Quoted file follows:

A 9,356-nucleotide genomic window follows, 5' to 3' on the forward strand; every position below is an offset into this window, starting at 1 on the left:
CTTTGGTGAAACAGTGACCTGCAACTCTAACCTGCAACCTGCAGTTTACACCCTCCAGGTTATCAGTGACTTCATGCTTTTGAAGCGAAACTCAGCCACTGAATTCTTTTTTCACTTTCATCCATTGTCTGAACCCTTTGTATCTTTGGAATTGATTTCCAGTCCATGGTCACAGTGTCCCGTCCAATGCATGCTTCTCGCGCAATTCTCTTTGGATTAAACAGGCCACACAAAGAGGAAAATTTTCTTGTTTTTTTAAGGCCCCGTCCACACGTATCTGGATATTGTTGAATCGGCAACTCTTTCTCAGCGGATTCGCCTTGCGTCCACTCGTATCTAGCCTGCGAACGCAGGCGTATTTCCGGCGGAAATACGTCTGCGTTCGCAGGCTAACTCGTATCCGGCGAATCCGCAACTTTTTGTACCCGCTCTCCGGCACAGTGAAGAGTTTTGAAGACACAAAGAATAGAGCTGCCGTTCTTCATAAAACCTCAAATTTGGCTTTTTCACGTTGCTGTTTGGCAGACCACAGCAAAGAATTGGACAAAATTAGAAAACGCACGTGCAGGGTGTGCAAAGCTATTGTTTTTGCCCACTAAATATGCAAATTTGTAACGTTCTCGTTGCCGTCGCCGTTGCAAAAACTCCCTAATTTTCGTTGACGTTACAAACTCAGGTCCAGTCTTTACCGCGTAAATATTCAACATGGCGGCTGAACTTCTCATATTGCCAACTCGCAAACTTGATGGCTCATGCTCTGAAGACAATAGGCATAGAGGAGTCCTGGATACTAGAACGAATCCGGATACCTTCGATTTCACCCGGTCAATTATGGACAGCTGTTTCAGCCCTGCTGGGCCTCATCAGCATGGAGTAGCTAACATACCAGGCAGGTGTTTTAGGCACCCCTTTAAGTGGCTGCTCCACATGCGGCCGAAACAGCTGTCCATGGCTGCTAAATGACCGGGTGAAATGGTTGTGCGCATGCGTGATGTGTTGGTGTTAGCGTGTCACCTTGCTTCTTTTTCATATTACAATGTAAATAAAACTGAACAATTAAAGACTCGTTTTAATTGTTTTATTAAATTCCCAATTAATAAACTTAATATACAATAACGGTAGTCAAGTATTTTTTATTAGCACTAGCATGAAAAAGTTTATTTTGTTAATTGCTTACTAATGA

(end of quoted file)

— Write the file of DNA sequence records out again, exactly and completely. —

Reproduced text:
A 9,356-nucleotide genomic window follows, 5' to 3' on the forward strand; every position below is an offset into this window, starting at 1 on the left:
CTTTGGTGAAACAGTGACCTGCAACTCTAACCTGCAACCTGCAGTTTACACCCTCCAGGTTATCAGTGACTTCATGCTTTTGAAGCGAAACTCAGCCACTGAATTCTTTTTTCACTTTCATCCATTGTCTGAACCCTTTGTATCTTTGGAATTGATTTCCAGTCCATGGTCACAGTGTCCCGTCCAATGCATGCTTCTCGCGCAATTCTCTTTGGATTAAACAGGCCACACAAAGAGGAAAATTTTCTTGTTTTTTTAAGGCCCCGTCCACACGTATCTGGATATTGTTGAATCGGCAACTCTTTCTCAGCGGATTCGCCTTGCGTCCACTCGTATCTAGCCTGCGAACGCAGGCGTATTTCCGGCGGAAATACGTCTGCGTTCGCAGGCTAACTCGTATCCGGCGAATCCGCAACTTTTTGTACCCGCTCTCCGGCACAGTGAAGAGTTTTGAAGACACAAAGAATAGAGCTGCCGTTCTTCATAAAACCTCAAATTTGGCTTTTTCACGTTGCTGTTTGGCAGACCACAGCAAAGAATTGGACAAAATTAGAAAACGCACGTGCAGGGTGTGCAAAGCTATTGTTTTTGCCCACTAAATATGCAAATTTGTAACGTTCTCGTTGCCGTCGCCGTTGCAAAAACTCCCTAATTTTCGTTGACGTTACAAACTCAGGTCCAGTCTTTACCGCGTAAATATTCAACATGGCGGCTGAACTTCTCATATTGCCAACTCGCAAACTTGATGGCTCATGCTCTGAAGACAATAGGCATAGAGGAGTCCTGGATACTAGAACGAATCCGGATACCTTCGATTTCACCCGGTCAATTATGGACAGCTGTTTCAGCCCTGCTGGGCCTCATCAGCATGGAGTAGCTAACATACCAGGCAGGTGTTTTAGGCACCCCTTTAAGTGGCTGCTCCACATGCGGCCGAAACAGCTGTCCATGGCTGCTAAATGACCGGGTGAAATGGTTGTGCGCATGCGTGATGTGTTGGTGTTAGCGTGTCACCTTGCTTCTTTTTCATATTACAATGTAAATAAAACTGAACAATTAAAGACTCGTTTTAATTGTTTTATTAAATTCCCAATTAATAAACTTAATATACAATAACGGTAGTCAAGTATTTTTTATTAGCACTAGCATGAAAAAGTTTATTTTGTTAATTGCTTACTAATGA